Header: In 2017, Peter lifted a dug-up pine to bring home with help from Leslie who wore red and white striped camouflage.

2016 National Society of Newspaper Columnists’ contest finalist. 

 

Better than a dozen roses.

The weekend was perfect for so many reasons. First, Leslie orchestrated a tea party Saturday on the porch at the end of the corridor where Peter lives. Grandson Miah was the surprise guest. What a treat all ’round.

Then, on Sunday, I organized a walk in a favorite park for Peter, Nobby and me. My husband actually remembered having been there, “Once,” he said. I told him we’d been there many times over the years.  “Many times?!” he asked with raised eyebrow. He shook his head. Nobby remembered too, romping as if he were still a puppy instead of an old fellow of ten.

As we meandered back to the car, Peter lagged behind. I kept glancing over my shoulder to make sure he was following — he has a history of getting lost or hiding to scare me. When he caught up, he held up a bouquet of maple leaves. “Would you like to have these?” he asked. His eyes twinkled and he had sweetest smile.

Would I ever!” Thank you,” I said and took his hand, something he usually hates. He actually leaned in to kiss me but knocked both of our caps askew. A laugh, a kiss and a bouquet on a beautiful orange and red afternoon. Better than a dozen roses any day.

I took the scenic route back. Peter laughed when I said I thought we were lost. “You never get lost,” he said, and indeed I don’t and I wasn’t lost then. Then I told him I was more worried about being low on gas. That really made him laugh because he remembered how much I hate to pump gas.

When I opened the door to his room he looked shocked. The space was unusually tidy and the bright potted mum in the window glowed in the sunshine. “Is this where I live now?” he asked. I nodded. “Good!” he said. He took his jacket off, tossed it on his bed, and gave me a hug.

I tuned his tv to a soccer match, parked him in his chair, and headed home to put my fanciful bouquet in water and reflect on the glorious autumn weekend.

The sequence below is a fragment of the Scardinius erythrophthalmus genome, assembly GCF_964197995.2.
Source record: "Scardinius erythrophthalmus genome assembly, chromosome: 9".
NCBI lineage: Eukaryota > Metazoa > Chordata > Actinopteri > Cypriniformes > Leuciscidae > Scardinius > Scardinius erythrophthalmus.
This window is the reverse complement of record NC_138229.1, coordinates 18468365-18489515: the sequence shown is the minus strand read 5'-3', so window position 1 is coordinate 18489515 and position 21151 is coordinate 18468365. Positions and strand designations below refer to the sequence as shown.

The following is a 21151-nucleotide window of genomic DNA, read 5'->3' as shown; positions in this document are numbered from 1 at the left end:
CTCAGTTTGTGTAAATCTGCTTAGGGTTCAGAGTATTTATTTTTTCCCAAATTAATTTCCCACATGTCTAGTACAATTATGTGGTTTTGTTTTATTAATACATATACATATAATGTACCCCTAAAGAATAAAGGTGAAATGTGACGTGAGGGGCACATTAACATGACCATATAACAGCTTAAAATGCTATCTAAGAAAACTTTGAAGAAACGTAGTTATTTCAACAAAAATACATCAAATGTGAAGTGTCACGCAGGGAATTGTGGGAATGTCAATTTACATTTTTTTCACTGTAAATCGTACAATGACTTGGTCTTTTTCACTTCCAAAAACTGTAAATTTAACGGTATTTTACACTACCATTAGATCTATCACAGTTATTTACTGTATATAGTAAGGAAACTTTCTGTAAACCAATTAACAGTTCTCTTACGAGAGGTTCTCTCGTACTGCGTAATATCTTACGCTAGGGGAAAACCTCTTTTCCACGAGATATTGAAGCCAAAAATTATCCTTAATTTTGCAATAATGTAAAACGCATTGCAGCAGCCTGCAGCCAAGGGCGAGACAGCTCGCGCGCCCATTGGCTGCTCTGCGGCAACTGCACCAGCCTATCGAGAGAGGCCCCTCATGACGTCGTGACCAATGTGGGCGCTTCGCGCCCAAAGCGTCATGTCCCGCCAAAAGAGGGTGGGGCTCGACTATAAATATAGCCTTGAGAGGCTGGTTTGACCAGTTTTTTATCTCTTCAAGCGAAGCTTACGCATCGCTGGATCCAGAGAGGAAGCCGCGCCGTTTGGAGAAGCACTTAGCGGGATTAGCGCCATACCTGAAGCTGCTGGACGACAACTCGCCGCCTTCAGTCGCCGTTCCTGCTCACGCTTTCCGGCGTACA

Outside looking in, Nobby seems to approve my maple syrup “vase” and fetching bouquet.

 

2016 National Society of Newspaper Columnists’ contest finalist. 

Do you hear what I hear?

Peter and I were getting ready for bed. “I’ve lost me wallet and me keys,” he said. He patted his pockets to confirm his fears.

Peter sleeps.

“You had them earlier,” I said. He loses them so often that I’m immune to his panics. “Let’s go to bed. They’ll show up in the morning.”  Uncharacteristically, he gave up his search. He was as tired as I was, even thought he’d slept most of the four hour drive to Ohio.

We were there for grandson Miah’s graduation from Hocking College. The night before, eleven of us had celebrated with an excellent and jubilant dinner, followed by the ceremony Saturday morning. We ate lunch at place I’d frequented during my years at Ohio University, followed by a campus tour where I recognized only the oldest parts of campus and, later, pizza and a movie. Way more goings-on than Peter and I have in a week, much less a weekend.

Sunday morning, as we rushed to get ready to meet the family for breakfast, Peter patted his pockets again. “I’ve lost me wallet and me keys.”

“Coffee first, then we’ll look.” The strange locale, unfamiliar lodging, and hectic pace had muddled my already muddled husband even more.

At breakfast I mentioned the “losses” to Martin. He was positive Peter had them the previous evening.

“I’ll help you find them after we say goodbye to Miah,” he said. Suddenly, simultaneously, we  said, ‘trackers.’ Didn’t you put one on Peter’s keychain?” Martin asked.

“Yes!”

“Do you remember the password?” Martin was doubtful.

“Ha! Yes.”

TrackR™